I was brought up on DIY Culture. My dad is a journeyman carpenter and entrepreneur, and my mom is what I like to call a professional crafts lady and local business mogul. They started one of the first coffee shops in rural Alberta when I was a toddler, moved from the city onto an acreage, bought a horse and have been pretty self-sustainable for as long as I can remember.
My dad has always renovated our home, built furniture and toys for my brother and I, and even raised a couple of kids completely DIY. He has had to fend for himself since he was about 13, so he is the reigning king of DIY. He is a scenic carpenter and creates home decor our of recycled materials. My mom is a self-taught aroma therapist and jewelry maker. She runs a successful business where she works with local artisans and imports fair trade products.
When we go shopping as a family, we spend more time nudging each other saying, “we could make that.” than we do buying anything. For my parents, DIY culture was a necessity that became a lifestyle. For me, it is a way of asserting my place in the world by creating things. It’s also a way of stretching my grad student budget.
DIY projects are a form of self-care and feminist resistance. DIY culture as we see it today has roots in 1990’s counter culture and the Riot Grrl movement. Whether women are making zines or stick n poke tattoos, Do-it-Yourself implies that women can take care of things without a man’s help.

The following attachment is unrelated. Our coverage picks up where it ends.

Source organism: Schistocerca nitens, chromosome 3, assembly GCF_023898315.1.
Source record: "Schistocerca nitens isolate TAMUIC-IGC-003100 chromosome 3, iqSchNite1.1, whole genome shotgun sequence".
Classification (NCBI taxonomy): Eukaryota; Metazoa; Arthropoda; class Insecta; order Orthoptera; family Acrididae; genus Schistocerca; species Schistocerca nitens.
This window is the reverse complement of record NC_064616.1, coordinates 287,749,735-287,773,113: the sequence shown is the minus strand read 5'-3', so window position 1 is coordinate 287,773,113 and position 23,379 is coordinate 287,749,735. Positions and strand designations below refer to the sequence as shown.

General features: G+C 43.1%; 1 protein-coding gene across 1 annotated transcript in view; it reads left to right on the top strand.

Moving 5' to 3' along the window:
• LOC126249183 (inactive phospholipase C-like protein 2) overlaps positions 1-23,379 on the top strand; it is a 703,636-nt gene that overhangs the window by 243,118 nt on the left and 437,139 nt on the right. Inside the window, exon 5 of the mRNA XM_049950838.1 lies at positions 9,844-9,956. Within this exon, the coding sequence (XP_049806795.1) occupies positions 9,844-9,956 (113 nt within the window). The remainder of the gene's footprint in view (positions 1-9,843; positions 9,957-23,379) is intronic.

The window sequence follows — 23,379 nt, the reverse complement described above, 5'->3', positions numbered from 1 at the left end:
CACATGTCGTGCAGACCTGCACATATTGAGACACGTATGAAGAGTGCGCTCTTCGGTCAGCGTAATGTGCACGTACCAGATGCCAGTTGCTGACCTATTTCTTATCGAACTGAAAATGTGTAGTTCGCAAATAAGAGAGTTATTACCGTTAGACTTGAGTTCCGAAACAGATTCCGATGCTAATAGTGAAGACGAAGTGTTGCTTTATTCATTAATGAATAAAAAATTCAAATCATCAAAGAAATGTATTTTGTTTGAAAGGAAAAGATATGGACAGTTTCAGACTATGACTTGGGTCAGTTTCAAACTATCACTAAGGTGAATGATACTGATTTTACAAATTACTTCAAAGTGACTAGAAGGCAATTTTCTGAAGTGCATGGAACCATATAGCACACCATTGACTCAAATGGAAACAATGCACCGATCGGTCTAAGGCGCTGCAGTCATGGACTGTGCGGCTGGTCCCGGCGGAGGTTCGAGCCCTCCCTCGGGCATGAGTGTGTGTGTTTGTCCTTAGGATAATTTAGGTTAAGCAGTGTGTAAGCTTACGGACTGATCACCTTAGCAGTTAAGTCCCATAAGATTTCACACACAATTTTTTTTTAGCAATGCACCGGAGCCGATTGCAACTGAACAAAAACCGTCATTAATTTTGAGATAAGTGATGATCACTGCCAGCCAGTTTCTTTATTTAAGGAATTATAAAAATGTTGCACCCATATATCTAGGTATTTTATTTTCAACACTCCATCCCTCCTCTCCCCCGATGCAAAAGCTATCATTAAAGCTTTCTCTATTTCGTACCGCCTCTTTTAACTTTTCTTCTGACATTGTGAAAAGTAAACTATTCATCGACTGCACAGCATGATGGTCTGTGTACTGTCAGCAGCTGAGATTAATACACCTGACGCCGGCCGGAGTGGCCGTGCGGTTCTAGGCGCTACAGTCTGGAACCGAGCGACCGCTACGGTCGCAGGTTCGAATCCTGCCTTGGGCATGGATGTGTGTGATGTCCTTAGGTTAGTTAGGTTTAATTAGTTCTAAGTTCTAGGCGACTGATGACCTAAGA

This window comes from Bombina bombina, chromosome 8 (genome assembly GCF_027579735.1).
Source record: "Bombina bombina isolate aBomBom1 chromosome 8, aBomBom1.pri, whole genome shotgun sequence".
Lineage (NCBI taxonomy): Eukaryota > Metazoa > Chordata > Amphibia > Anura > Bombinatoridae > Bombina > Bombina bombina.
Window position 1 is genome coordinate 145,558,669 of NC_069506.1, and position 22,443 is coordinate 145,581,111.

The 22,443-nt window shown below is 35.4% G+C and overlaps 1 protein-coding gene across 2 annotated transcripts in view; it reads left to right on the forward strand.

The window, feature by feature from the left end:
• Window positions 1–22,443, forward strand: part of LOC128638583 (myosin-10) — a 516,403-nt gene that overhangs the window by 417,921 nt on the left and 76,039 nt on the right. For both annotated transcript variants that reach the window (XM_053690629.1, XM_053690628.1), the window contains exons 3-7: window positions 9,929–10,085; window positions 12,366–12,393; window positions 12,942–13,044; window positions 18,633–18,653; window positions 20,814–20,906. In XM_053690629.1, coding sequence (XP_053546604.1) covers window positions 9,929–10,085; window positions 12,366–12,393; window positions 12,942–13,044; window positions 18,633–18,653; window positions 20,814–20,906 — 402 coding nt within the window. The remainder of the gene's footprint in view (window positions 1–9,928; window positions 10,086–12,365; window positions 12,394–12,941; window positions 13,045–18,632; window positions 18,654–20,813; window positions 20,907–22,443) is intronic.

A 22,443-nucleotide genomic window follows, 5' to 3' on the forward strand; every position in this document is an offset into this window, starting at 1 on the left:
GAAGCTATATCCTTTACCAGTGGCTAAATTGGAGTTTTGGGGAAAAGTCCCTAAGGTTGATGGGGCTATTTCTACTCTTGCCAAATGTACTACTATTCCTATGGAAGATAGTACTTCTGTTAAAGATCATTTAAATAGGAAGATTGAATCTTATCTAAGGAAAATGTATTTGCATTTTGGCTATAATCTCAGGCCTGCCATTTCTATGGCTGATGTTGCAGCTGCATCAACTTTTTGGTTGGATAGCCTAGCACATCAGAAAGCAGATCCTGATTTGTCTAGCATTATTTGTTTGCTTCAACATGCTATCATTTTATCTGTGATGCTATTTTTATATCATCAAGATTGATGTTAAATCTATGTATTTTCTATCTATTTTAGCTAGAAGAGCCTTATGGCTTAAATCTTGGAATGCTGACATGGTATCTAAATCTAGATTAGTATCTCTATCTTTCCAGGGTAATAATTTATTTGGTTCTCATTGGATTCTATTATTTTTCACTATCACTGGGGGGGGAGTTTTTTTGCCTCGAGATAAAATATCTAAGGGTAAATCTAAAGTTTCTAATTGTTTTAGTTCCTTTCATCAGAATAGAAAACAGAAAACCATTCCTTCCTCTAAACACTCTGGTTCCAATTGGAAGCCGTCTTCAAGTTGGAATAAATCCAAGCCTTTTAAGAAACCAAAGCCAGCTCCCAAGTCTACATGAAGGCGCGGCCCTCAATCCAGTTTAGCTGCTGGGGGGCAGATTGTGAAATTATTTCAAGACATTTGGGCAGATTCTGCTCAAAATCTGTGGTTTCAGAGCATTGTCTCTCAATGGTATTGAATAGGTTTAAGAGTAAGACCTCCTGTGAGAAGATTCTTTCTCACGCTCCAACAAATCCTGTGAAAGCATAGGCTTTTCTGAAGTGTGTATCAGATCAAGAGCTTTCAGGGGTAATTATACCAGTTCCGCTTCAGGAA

I recently moved into a new place. When you’re renting, white walls are pretty much a guarantee and coupled with my 70s-style Kijiji couches, I knew I had to intervene in the décor department. My parents gave me two end tables that were falling apart so much that I couldn’t put more than a bottle of wine on each, and my boring ikea dresser stared at me like a naked mole rat.
While browsing Pinterest, as I do every night before bed, I got an idea: Why not turn these pieces into the furniture of my dreams that I constantly pinned to my Dream House board? It was a nice day, so I walked over to Canadian Tire and bought a can of spray paint for under $5 CAD. I dug out my cheap acrylic paints from Wal-Mart and some old paint brushes and went to town.
Yes, this whole project cost five bucks. Even if you don’t have paint lying around, you can buy enough acrylics and brushes to finish this project for under $20.
I started by reinforcing the legs on both tables by nailing them back together where the wood glue was fading. Then I spray painted them Blue Ocean Breeze, the closest thing to Tiffany blue I could find.
While the top of the tables dried, I started on my dresser. I only painted the front of each drawer so that the rest of the dresser acted as a frame. I used pretty simple designs and referenced photos on the Internet. Each drawer took about 45 minutes, because acrylic and brushes is a lot slower than spray paint.
As the drawers were drying in the sun, I painted the other sides of the tables. Once everything was dry, I did some touch ups to the tables and re-installed my drawers. Now we have cute accent pieces in our house that lots of guests ask about!
As someone who is not naturally inclined to building things or painting, I found this project to be super empowering and fun. Creating something, even if that just means spray-painting an old table, gives me SUCH a rush of accomplishment. DIY is amazing for self-care.